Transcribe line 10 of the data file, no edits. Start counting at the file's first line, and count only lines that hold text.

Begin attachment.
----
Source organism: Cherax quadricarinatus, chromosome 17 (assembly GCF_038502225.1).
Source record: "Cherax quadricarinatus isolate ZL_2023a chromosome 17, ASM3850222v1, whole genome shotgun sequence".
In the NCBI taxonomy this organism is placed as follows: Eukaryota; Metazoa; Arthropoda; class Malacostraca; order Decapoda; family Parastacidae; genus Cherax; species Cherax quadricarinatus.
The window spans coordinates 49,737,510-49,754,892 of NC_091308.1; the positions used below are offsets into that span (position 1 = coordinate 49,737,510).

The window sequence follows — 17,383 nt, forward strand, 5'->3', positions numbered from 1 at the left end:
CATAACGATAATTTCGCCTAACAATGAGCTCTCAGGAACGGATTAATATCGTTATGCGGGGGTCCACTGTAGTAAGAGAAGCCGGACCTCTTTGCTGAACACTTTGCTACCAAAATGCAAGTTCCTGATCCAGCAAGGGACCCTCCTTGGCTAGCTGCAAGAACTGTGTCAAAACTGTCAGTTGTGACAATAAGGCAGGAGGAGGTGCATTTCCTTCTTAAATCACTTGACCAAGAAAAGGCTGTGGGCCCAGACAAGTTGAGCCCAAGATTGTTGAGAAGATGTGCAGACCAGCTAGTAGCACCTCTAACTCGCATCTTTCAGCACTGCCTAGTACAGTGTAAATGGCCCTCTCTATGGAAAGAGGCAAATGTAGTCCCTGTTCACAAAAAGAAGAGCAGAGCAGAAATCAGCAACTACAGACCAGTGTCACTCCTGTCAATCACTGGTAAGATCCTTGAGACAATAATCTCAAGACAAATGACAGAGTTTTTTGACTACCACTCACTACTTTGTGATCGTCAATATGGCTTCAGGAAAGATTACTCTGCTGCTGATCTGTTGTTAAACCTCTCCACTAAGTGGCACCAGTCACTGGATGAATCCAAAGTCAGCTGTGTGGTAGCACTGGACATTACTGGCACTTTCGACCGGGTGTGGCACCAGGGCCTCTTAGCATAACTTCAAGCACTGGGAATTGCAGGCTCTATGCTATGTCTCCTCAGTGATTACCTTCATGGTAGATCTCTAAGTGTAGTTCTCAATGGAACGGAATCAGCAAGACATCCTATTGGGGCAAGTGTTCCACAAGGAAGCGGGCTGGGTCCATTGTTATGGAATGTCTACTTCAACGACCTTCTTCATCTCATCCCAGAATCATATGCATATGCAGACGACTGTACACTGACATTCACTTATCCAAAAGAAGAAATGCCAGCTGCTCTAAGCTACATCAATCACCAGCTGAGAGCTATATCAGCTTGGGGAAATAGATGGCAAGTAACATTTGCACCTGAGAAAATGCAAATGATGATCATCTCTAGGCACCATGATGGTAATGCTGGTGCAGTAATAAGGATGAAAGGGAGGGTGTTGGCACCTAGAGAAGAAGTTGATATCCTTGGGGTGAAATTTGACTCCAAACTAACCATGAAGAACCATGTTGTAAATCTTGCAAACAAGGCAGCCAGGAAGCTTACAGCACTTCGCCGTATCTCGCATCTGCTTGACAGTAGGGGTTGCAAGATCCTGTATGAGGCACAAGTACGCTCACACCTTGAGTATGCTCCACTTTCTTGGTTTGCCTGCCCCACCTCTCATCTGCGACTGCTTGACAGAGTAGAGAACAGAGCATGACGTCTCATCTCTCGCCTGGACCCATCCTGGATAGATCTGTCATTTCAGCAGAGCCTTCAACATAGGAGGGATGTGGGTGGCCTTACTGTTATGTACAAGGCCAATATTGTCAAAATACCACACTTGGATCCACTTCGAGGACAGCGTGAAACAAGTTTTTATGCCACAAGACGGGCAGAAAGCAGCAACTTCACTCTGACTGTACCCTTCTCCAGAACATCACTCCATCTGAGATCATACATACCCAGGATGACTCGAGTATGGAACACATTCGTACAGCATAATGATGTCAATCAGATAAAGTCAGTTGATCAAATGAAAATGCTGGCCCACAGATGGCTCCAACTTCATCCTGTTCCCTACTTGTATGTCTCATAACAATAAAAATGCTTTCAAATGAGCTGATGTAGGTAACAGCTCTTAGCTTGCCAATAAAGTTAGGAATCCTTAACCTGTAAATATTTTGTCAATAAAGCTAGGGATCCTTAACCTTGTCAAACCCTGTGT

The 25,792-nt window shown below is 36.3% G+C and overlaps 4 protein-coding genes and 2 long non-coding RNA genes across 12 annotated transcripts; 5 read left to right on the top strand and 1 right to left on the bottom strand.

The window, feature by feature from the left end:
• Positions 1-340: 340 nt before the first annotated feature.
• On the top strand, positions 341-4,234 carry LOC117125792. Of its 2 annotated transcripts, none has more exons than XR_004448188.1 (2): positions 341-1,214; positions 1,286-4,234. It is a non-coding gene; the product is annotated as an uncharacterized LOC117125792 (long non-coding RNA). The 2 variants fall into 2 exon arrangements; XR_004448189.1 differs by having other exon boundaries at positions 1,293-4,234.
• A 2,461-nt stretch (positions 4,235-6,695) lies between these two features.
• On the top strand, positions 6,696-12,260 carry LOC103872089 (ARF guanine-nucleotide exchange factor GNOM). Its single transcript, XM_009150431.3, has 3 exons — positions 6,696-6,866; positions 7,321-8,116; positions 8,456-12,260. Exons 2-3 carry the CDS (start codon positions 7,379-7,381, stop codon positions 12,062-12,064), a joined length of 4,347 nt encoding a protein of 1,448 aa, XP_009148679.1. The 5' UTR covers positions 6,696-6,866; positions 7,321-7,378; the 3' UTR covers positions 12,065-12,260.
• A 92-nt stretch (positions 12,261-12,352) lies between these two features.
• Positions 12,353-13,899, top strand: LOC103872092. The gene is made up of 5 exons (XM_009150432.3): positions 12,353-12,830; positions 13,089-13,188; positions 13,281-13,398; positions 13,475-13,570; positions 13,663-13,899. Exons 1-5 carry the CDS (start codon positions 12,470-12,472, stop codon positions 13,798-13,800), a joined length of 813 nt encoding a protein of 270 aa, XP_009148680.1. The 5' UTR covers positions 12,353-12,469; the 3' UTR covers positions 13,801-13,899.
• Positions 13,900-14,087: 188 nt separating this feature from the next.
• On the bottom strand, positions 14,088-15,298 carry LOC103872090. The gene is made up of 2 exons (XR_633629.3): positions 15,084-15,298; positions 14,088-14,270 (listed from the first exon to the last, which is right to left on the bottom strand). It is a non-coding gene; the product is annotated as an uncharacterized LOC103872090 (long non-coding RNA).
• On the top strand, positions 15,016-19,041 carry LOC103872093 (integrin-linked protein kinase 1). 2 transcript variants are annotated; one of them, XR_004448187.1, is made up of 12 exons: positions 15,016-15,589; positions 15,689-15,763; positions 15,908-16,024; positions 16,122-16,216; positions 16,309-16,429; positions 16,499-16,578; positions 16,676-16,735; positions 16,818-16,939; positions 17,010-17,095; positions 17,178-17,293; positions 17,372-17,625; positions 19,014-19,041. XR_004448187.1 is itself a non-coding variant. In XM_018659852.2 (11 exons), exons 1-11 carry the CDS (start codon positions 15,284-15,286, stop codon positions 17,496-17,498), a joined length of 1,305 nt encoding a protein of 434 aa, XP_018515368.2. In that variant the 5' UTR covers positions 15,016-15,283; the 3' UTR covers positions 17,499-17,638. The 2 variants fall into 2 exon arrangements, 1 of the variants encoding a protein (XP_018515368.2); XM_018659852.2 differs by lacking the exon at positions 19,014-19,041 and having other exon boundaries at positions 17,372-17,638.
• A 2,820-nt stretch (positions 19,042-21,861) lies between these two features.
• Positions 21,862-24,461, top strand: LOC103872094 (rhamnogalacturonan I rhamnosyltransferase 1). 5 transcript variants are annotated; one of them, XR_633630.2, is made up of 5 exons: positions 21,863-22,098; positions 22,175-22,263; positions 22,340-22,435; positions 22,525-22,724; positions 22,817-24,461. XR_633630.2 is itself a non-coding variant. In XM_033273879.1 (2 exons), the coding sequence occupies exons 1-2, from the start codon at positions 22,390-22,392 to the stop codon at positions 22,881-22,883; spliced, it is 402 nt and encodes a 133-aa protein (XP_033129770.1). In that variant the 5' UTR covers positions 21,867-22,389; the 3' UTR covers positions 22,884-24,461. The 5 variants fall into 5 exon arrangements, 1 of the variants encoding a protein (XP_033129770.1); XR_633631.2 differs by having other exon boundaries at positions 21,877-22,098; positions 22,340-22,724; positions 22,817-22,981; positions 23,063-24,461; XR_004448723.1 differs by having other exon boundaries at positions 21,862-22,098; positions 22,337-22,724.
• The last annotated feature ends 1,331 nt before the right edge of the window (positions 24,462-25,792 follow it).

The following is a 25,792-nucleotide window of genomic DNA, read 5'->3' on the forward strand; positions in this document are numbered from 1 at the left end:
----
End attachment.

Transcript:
• On the top strand, positions 341-4,234 carry LOC117125792. Of its 2 annotated transcripts, none has more exons than XR_004448188.1 (2): positions 341-1,214; positions 1,286-4,234. It is a non-coding gene; the product is annotated as an uncharacterized LOC117125792 (long non-coding RNA). The 2 variants fall into 2 exon arrangements; XR_004448189.1 differs by having other exon boundaries at positions 1,293-4,234.